Two mums launch baby clothes business during covid-19 and it's made Sh2.6m
By Mirror | May 2nd 2020
Two mums who took the gamble to launch an online business half way through the coronavirus pandemic have already made Sh2.6 million - and now they are looking to take their idea abroad.
Laura Boswell and Laura McBride, who have named their store BabyChum, sell everything from baby blankets to handmade toys - and they say they have made Sh2.6 million in the past two weeks.
The duo, who came up with the idea to sell baby essentials last year, spent months planning their business, before setting it live in early April - mid-way through the coronavirus pandemic.
It was a make or break move- with so many firms fearing the worst amid growing uncertainty in the economy.
The idea was founded by Laura McBride after an afternoon of shopping online for baby gifts.
After searching popular marketplaces like Etsy and Notonthehighstreet, Laura noticed how difficult it was to find the perfect item without having to sieve through hundreds of other products, like wedding stationery or home decor.
"A couple of my friends had children around the same time so I was looking for some special gifts online," she said.
"I usually shop on marketplaces because I like how you can always find something unique or handmade, which always feels more special," the 29-year-old said.
"After hours of browsing on other marketplaces to finally find what I was looking for, I thought there has to be any easier way to find baby and family related gifts online, without having to filter through lots of other products.
"Then it came to me, there is a gap in the market for something like this - I'm going to create it!"
With the help of her friend and business partner Laura Boswell, Laura started talking to friends to see if other people felt the same way.
They used social media to create polls and surveys wondering if others stumbled across the same issue whilst searching for unique baby gifts online.
With hundreds of other people saying they could relate, the duo moved forward with their new business idea and started approaching independent sellers and crafters to see if they'd like to sell their products online.
"We knew there would be a lot of work involved creating a marketplace, having individual vendors selling under one roof means there is a whole different level of functionality involved, much more than just a normal website," Boswell explained.
"We had to think about individual shipping options for each seller, and had to code that into the site to make it an option.
"There was also the need to make the marketplace as seamless as possible in terms of personalisation and customisation, which meant coding product pages to allow people to add a name or date of birth of their choice to their purchase as easily as possible," she added.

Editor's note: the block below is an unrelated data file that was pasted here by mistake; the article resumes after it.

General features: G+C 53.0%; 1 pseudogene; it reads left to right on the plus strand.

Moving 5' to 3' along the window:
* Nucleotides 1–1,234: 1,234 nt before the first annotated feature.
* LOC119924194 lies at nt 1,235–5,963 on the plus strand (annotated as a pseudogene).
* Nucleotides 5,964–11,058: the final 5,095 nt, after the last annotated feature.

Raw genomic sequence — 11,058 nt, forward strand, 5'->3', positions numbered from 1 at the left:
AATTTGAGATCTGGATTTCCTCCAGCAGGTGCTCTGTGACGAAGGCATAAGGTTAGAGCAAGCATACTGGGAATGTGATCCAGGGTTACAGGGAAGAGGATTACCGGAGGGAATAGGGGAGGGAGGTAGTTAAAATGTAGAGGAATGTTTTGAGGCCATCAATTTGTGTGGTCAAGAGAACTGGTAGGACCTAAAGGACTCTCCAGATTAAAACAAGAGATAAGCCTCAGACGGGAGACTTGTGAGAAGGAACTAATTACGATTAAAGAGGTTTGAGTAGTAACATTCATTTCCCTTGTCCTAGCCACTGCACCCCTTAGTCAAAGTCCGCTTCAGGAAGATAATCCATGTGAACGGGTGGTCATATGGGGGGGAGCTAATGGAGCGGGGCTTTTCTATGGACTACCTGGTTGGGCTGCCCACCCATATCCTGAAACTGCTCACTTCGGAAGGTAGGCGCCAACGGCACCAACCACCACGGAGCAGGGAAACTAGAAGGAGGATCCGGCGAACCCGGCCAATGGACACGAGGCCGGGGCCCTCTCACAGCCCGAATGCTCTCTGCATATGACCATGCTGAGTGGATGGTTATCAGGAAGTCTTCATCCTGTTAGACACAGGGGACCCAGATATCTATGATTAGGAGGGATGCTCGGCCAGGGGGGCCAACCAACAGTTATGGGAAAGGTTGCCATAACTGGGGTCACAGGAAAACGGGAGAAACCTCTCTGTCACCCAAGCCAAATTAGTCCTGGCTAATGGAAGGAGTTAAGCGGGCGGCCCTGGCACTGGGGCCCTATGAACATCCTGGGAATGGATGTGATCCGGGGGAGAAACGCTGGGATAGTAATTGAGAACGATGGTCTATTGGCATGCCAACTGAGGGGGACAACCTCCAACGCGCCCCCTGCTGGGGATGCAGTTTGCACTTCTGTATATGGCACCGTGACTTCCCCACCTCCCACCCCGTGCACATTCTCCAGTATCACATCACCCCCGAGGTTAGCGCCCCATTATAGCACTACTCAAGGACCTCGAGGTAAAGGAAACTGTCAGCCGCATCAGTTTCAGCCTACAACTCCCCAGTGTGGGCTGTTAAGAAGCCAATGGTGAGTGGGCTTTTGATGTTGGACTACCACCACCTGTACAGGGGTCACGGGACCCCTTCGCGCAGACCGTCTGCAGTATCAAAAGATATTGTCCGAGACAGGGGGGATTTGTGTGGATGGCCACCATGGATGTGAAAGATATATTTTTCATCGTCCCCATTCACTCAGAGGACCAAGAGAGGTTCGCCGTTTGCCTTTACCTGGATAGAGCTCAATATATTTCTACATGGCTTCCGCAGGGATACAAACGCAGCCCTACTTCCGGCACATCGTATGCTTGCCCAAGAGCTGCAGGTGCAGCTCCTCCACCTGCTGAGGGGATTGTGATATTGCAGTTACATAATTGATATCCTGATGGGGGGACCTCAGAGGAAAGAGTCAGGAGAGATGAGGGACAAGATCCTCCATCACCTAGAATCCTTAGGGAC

The two women borrowed money from family members - which covered work on website development and branding - and started testing their new marketplace out through friends.
"Our friends had upcoming gifts to buy so we asked them to spend on our marketplace, that way we could ensure the site was performing at an optimum level before we took it live.
"They were pleased with the whole experience, with most of them saying how easy it was to use. After that we kind of had the validation we needed to launch," McBride said.
BabyChum hit the web on the second week in April.
"We were a bit wary about launching during the pandemic, wondering if people were going to be trying to look after their pennies during this really uncertain time.
"But then we'd heard that Shopify were seeing the same amount of website traffic daily as their Black Friday traffic, and thought, okay now is the time.
"We also felt a bit of a duty to help support the small businesses, crafters and sole traders on our site, we couldn't let them down, so we took the plunge."
As well as celebrity promotion and digital advertising, the two Lauras began to promote through social media, and with a following of over 29,000 they managed to pick up momentum quite quickly.
By the first week, they'd sold hundreds of products and realised that they were onto something.
"We were quite lucky, our friend Tor Sandford and then Chloe Lewis promoted the brand for us which built some traction, that combined with digital advertising and social media, meant we started making sales pretty much straight away," Boswell said.
"We're up to our eyeballs now with admin and following up on orders."
And things are only going to get bigger from here.
"With the closure of physical stores, people are relying more and more on online shopping - even just to buy things like greeting cards!
"So now our focus is to find more sellers for our marketplace and to supply a bigger product line. The aim is to get another 50 sellers on the store within the next week, and we will continue on from there," McBride explained.
"If we carry on the path we have been on, we could be looking at a £300,000 turnover in our first year of business, and with that we'd also be supporting hundreds, potentially thousands of other small business owners. We'd be pretty happy and proud if that was the case," she added.
According to figures by Starling Bank, online shopping jumped 51.5 per cent on 24 March, after Prime Minister Boris Johnson announced the lockdown of the country.
By 29 March, more than three-fifths of the bank's transactions were made up of online purchases.
"The current situation means sales are up, so we've really got to strike whilst the iron's hot. We've already achieved overseas sales, so that will be another big focus for us later on in the year," she concluded.
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